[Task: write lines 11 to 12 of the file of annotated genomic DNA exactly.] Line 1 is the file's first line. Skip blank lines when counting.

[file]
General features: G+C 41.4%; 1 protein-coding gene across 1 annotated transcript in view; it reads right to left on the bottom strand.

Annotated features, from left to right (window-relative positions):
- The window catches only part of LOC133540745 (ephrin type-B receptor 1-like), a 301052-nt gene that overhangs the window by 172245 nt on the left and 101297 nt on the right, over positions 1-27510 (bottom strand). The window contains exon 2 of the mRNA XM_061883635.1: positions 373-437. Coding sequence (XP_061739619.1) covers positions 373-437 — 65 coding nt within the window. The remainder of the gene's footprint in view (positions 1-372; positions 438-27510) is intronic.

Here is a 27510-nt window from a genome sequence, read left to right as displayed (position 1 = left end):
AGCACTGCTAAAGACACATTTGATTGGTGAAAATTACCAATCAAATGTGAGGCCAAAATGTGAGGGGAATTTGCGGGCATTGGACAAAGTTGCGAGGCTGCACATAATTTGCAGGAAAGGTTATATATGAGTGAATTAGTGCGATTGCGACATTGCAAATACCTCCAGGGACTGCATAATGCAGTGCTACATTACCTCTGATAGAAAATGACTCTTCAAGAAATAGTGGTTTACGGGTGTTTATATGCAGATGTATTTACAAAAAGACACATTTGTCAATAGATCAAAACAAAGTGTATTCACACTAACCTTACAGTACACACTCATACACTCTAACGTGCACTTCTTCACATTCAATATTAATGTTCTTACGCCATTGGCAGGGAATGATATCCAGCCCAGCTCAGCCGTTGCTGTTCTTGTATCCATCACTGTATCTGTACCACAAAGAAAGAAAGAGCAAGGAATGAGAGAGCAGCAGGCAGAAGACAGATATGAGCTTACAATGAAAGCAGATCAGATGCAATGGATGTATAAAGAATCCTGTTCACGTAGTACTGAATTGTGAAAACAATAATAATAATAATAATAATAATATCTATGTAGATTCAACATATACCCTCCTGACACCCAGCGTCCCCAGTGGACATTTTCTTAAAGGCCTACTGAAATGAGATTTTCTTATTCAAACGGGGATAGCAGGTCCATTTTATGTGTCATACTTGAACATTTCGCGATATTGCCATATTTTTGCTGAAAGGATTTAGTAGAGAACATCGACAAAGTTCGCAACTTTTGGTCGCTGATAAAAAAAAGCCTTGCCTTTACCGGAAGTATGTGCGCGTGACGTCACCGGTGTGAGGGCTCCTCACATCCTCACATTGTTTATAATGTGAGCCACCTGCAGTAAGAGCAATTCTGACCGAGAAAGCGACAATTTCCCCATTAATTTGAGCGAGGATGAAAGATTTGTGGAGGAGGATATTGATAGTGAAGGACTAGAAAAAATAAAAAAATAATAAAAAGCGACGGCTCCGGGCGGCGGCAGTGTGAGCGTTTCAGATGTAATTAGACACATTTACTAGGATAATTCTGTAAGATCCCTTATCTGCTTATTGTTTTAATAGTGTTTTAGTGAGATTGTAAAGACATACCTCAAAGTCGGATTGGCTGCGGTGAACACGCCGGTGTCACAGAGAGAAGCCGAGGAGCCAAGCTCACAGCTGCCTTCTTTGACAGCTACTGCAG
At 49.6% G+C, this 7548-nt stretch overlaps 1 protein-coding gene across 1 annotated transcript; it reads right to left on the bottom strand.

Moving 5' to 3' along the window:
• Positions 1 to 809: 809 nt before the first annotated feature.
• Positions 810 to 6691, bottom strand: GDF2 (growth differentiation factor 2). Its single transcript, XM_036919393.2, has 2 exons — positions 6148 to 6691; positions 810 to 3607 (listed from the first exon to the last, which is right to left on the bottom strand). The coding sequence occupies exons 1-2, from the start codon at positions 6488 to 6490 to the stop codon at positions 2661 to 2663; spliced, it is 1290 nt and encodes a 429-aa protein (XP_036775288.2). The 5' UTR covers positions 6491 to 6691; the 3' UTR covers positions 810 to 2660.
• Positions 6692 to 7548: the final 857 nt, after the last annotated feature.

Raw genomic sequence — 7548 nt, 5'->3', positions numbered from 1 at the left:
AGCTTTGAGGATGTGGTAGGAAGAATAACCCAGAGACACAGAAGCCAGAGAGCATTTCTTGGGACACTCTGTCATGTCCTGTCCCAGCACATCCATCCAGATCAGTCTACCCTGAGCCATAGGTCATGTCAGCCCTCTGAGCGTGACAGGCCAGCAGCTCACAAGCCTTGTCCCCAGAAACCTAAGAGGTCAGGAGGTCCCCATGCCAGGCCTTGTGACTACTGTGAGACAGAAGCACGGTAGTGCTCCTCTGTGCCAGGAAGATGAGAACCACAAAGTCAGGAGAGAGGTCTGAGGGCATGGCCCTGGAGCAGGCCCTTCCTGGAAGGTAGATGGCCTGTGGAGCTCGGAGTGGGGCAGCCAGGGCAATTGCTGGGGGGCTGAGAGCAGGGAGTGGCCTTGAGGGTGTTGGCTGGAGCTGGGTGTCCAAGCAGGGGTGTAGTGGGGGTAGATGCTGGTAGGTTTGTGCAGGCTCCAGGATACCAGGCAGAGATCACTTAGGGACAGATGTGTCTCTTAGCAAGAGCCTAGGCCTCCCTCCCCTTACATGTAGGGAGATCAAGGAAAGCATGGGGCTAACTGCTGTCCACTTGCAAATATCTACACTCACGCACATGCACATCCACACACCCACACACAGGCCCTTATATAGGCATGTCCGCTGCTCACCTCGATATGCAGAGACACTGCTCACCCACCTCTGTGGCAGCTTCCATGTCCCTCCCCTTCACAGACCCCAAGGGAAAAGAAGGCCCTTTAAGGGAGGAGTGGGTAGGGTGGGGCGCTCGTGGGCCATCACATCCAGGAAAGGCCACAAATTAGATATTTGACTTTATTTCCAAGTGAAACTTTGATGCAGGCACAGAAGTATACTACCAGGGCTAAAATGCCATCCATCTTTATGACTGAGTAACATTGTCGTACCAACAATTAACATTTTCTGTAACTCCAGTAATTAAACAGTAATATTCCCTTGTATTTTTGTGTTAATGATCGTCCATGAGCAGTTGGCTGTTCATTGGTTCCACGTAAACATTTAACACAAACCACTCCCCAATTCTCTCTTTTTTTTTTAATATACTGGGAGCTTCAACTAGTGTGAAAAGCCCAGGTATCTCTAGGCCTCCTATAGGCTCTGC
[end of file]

Raw genomic sequence — 7548 nt, 5'->3', positions numbered from 1 at the left:
AGCTTTGAGGATGTGGTAGGAAGAATAACCCAGAGACACAGAAGCCAGAGAGCATTTCTTGGGACACTCTGTCATGTCCTGTCCCAGCACATCCATCCAGATCAGTCTACCCTGAGCCATAGGTCATGTCAGCCCTCTGAGCGTGACAGGCCAGCAGCTCACAAGCCTTGTCCCCAGAAACCTAAGAGGTCAGGAGGTCCCCATGCCAGGCCTTGTGACTACTGTGAGACAGAAGCACGGTAGTGCTCCTCTGTGCCAGGAAGATGAGAACCACAAAGTCAGGAGAGAGGTCTGAGGGCATGGCCCTGGAGCAGGCCCTTCCTGGAAGGTAGATGGCCTGTGGAGCTCGGAGTGGGGCAGCCAGGGCAATTGCTGGGGGGCTGAGAGCAGGGAGTGGCCTTGAGGGTGTTGGCTGGAGCTGGGTGTCCAAGCAGGGGTGTAGTGGGGGTAGATGCTGGTAGGTTTGTGCAGGCTCCAGGATACCAGGCAGAGATCACTTAGGGACAGATGTGTCTCTTAGCAAGAGCCTAGGCCTCCCTCCCCTTACATGTAGGGAGATCAAGGAAAGCATGGGGCTAACTGCTGTCCACTTGCAAATATCTACACTCACGCACATGCACATCCACACACCCACACACAGGCCCTTATATAGGCATGTCCGCTGCTCACCTCGATATGCAGAGACACTGCTCACCCACCTCTGTGGCAGCTTCCATGTCCCTCCCCTTCACAGACCCCAAGGGAAAAGAAGGCCCTTTAAGGGAGGAGTGGGTAGGGTGGGGCGCTCGTGGGCCATCACATCCAGGAAAGGCCACAAATTAGATATTTGACTTTATTTCCAAGTGAAACTTTGATGCAGGCACAGAAGTATACTACCAGGGCTAAAATGCCATCCATCTTTATGACTGAGTAACATTGTCGTACCAACAATTAACATTTTCTGTAACTCCAGTAATTAAACAGTAATATTCCCTTGTATTTTTGTGTTAATGATCGTCCATGAGCAGTTGGCTGTTCATTGGTTCCACGTAAACATTTAACACAAACCACTCCCCAATTCTCTCTTTTTTTTTTAATATACTGGGAGCTTCAACTAGTGTGAAAAGCCCAGGTATCTCTAGGCCTCCTATAGGCTCTGC